We already know that the roles of the CMO and the CIO are evolving. We also know that the use of content and data to enhance consumer experiences is one of the primary drivers of this evolution. Big Data just might be the big idea that hastens the alignment of this purpose; but just like content, it won’t deliver it on its own. Advancing our success with data-driven content creation will only come with the evolution of a new role in the organization — something I’m calling the “Manager of Meaning.”
Big data is a big box of nonsense
There’s no doubt Big Data is this year’s “Gangnam Style” of business — it’s the tune that all the “kids” are dancing to. Of course, the practice itself isn’t new. From the tabulating machines of the early 1900s to the keypunch department of a 1940s business organizations have been using methods to elicit value from large data sets for far longer than computers have been around. Even the term “big data” isn’t new — according to some sources, it goes back some 20 years, to when John Mashey, Chief Scientist at Silicon Graphics, used it in a (still surprisingly relevant) presentation called “Big Data and the Next Wave of Infrastress.”
What is new is that the quantity of content being created, the capabilities of technology, and the rate of change in business have all increased exponentially. As Gordon Evans, Vice President of Product Marketing at Salesforce.com, said when we spoke with him for this article, “The opportunity for marketers is we can now listen for any kind of topic or subject, across any social network. Marketers can analyze that and use it to deliver better engagement. The key is in how you actually do that analysis. How do you make the data small again?”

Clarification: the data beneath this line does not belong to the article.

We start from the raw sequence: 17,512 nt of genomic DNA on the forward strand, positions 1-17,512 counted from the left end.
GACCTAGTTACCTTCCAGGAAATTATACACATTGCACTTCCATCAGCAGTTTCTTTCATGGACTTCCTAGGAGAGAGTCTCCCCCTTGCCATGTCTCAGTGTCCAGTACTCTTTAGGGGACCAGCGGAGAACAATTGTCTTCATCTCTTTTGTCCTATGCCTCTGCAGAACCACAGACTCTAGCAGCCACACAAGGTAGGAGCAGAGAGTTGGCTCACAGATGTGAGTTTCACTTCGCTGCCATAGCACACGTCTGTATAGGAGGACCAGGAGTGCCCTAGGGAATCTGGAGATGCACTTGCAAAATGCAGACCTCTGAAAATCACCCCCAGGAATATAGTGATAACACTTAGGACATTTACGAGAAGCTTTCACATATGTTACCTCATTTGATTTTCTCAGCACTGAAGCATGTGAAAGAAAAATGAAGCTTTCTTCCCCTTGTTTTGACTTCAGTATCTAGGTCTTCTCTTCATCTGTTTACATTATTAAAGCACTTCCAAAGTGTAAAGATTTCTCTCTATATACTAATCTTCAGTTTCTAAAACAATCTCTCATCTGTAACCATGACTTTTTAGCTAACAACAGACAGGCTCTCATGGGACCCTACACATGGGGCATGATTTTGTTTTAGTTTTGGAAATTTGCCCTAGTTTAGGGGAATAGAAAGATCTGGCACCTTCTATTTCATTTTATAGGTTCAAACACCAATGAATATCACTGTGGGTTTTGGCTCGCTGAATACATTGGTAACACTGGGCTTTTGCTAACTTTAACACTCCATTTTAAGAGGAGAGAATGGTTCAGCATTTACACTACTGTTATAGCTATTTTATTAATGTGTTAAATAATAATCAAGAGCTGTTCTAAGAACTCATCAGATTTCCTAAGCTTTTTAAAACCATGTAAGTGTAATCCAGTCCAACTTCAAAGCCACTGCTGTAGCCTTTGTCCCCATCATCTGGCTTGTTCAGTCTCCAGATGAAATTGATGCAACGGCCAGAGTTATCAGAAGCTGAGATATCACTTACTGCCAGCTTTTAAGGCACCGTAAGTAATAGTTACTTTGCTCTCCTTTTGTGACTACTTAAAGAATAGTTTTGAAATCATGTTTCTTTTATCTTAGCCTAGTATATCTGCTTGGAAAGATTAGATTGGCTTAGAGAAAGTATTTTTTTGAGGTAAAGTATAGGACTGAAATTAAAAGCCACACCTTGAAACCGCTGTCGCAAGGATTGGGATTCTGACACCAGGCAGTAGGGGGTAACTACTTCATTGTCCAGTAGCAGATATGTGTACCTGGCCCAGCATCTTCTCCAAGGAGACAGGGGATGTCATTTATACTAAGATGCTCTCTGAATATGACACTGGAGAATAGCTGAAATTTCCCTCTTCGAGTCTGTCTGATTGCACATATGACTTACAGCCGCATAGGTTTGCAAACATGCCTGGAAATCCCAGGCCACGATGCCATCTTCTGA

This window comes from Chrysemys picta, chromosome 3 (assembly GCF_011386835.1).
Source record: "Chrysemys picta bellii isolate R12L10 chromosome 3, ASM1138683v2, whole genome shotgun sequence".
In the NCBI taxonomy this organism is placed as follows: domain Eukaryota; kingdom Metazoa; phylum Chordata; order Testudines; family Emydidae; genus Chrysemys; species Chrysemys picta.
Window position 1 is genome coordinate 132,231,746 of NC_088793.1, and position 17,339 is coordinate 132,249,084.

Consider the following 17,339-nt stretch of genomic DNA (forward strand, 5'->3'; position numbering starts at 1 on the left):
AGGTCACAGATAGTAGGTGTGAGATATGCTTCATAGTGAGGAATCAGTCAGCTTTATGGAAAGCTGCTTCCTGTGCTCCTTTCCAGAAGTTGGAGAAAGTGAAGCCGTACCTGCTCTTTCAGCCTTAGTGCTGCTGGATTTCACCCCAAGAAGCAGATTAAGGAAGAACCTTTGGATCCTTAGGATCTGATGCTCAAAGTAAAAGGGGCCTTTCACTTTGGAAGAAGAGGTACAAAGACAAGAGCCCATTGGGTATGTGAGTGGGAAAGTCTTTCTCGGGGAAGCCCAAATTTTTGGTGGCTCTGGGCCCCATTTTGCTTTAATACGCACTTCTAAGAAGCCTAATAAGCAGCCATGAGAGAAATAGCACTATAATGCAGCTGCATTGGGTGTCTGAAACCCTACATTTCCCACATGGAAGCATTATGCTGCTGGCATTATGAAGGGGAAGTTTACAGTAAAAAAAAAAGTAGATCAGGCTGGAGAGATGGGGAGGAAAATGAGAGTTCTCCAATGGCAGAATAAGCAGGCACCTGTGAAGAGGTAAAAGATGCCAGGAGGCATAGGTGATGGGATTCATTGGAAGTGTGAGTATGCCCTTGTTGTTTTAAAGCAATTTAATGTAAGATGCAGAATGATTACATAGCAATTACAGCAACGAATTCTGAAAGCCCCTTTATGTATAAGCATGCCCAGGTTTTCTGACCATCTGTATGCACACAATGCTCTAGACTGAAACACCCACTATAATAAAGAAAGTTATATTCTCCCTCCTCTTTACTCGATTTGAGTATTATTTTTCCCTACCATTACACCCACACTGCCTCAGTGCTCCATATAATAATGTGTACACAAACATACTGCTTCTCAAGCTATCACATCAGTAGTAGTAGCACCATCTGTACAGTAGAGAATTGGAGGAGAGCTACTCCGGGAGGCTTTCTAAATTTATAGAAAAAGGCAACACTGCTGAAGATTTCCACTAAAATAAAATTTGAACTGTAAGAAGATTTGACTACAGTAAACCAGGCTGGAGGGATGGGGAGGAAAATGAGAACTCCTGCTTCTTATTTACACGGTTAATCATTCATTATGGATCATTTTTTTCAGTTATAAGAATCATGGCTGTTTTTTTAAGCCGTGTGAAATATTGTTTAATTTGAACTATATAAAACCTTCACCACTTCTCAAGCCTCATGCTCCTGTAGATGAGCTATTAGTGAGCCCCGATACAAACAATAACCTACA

In a recent study, the CMO Council found that two-thirds of both marketers and IT executives now feel Big Data can surface customer-centric business opportunities. But, simultaneously, half of both groups believe that functional silos still prevent the accumulation of data, and therefore hinder any kind of customer-centric strategy.
At the Content Marketing Institute, we’ve certainly observed this happening at large enterprises. Basically, marketers are reading the scads of articles and research reports about how Big Data might be the best thing since sliced bread; yet, they still have no idea how to “bake” it.
Are marketers hard-wired to get it wrong?